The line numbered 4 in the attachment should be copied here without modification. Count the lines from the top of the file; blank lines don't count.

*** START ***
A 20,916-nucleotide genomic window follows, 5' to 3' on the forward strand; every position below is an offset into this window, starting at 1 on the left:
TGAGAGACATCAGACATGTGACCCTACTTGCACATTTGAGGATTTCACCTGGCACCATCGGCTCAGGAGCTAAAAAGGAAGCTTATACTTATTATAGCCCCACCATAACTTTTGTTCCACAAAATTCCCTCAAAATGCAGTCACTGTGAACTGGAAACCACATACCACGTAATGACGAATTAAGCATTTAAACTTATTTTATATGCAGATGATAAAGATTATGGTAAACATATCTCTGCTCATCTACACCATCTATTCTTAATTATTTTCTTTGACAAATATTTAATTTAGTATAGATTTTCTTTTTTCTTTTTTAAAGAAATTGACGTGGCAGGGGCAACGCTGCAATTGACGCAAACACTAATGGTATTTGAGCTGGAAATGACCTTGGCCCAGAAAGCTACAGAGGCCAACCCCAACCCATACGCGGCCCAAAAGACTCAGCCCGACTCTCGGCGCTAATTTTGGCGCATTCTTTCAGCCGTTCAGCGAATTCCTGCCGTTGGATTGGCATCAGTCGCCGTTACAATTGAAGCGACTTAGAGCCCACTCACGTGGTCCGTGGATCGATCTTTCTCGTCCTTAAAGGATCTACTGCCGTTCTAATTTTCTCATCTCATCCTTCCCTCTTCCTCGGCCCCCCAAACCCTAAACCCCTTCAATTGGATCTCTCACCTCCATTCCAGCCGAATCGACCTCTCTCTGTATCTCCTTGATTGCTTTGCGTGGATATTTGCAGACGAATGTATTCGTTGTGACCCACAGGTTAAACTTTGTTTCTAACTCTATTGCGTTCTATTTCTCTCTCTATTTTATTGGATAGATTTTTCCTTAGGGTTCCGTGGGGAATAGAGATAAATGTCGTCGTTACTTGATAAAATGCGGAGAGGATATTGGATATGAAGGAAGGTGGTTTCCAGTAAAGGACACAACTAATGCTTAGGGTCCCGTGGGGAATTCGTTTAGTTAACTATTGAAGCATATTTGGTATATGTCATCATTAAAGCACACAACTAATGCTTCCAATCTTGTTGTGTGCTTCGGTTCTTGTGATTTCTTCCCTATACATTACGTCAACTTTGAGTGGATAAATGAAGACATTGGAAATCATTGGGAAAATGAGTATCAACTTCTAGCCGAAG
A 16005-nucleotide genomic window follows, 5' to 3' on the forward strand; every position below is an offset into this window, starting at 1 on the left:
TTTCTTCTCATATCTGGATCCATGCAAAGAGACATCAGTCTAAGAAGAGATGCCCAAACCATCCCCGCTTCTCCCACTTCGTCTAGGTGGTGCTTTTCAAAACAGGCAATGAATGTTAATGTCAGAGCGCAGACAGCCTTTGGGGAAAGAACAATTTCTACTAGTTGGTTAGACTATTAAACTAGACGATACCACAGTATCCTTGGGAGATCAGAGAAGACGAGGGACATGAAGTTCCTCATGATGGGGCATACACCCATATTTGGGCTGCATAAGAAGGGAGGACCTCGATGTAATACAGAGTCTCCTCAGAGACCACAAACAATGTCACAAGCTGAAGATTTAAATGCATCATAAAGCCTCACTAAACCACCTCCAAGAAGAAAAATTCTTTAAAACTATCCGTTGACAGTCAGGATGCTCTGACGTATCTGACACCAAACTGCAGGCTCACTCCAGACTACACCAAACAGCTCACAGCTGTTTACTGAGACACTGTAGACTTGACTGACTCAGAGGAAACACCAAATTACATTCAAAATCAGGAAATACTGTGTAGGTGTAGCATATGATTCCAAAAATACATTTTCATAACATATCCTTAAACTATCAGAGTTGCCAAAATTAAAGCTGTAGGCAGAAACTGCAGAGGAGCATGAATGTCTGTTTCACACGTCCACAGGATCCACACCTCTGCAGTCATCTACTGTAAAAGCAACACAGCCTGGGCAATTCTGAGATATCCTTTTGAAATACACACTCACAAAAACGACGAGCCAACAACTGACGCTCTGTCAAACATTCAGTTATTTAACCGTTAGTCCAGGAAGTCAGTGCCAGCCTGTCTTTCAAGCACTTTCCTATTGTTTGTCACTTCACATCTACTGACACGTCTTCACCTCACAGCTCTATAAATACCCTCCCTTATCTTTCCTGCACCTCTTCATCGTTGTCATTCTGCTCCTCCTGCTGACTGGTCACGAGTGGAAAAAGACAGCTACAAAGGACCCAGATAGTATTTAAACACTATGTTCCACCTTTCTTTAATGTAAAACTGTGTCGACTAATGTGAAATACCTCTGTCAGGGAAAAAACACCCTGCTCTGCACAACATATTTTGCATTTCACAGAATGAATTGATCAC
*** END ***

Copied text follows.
TTTCTTCTCATATCTGGATCCATGCAAAGAGACATCAGTCTAAGAAGAGATGCCCAAACCATCCCCGCTTCTCCCACTTCGTCTAGGTGGTGCTTTTCAAAACAGGCAATGAATGTTAATGTCAGAGCGCAGACAGCCTTTGGGGAAAGAACAATTTCTACTAGTTGGTTAGACTATTAAACTAGACGATACCACAGTATCCTTGGGAGATCAGAGAAGACGAGGGACATGAAGTTCCTCATGATGGGGCATACACCCATATTTGGGCTGCATAAGAAGGGAGGACCTCGATGTAATACAGAGTCTCCTCAGAGACCACAAACAATGTCACAAGCTGAAGATTTAAATGCATCATAAAGCCTCACTAAACCACCTCCAAGAAGAAAAATTCTTTAAAACTATCCGTTGACAGTCAGGATGCTCTGACGTATCTGACACCAAACTGCAGGCTCACTCCAGACTACACCAAACAGCTCACAGCTGTTTACTGAGACACTGTAGACTTGACTGACTCAGAGGAAACACCAAATTACATTCAAAATCAGGAAATACTGTGTAGGTGTAGCATATGATTCCAAAAATACATTTTCATAACATATCCTTAAACTATCAGAGTTGCCAAAATTAAAGCTGTAGGCAGAAACTGCAGAGGAGCATGAATGTCTGTTTCACACGTCCACAGGATCCACACCTCTGCAGTCATCTACTGTAAAAGCAACACAGCCTGGGCAATTCTGAGATATCCTTTTGAAATACACACTCACAAAAACGACGAGCCAACAACTGACGCTCTGTCAAACATTCAGTTATTTAACCGTTAGTCCAGGAAGTCAGTGCCAGCCTGTCTTTCAAGCACTTTCCTATTGTTTGTCACTTCACATCTACTGACACGTCTTCACCTCACAGCTCTATAAATACCCTCCCTTATCTTTCCTGCACCTCTTCATCGTTGTCATTCTGCTCCTCCTGCTGACTGGTCACGAGTGGAAAAAGACAGCTACAAAGGACCCAGATAGTATTTAAACACTATGTTCCACCTTTCTTTAATGTAAAACTGTGTCGACTAATGTGAAATACCTCTGTCAGGGAAAAAACACCCTGCTCTGCACAACATATTTTGCATTTCACAGAATGAATTGATCAC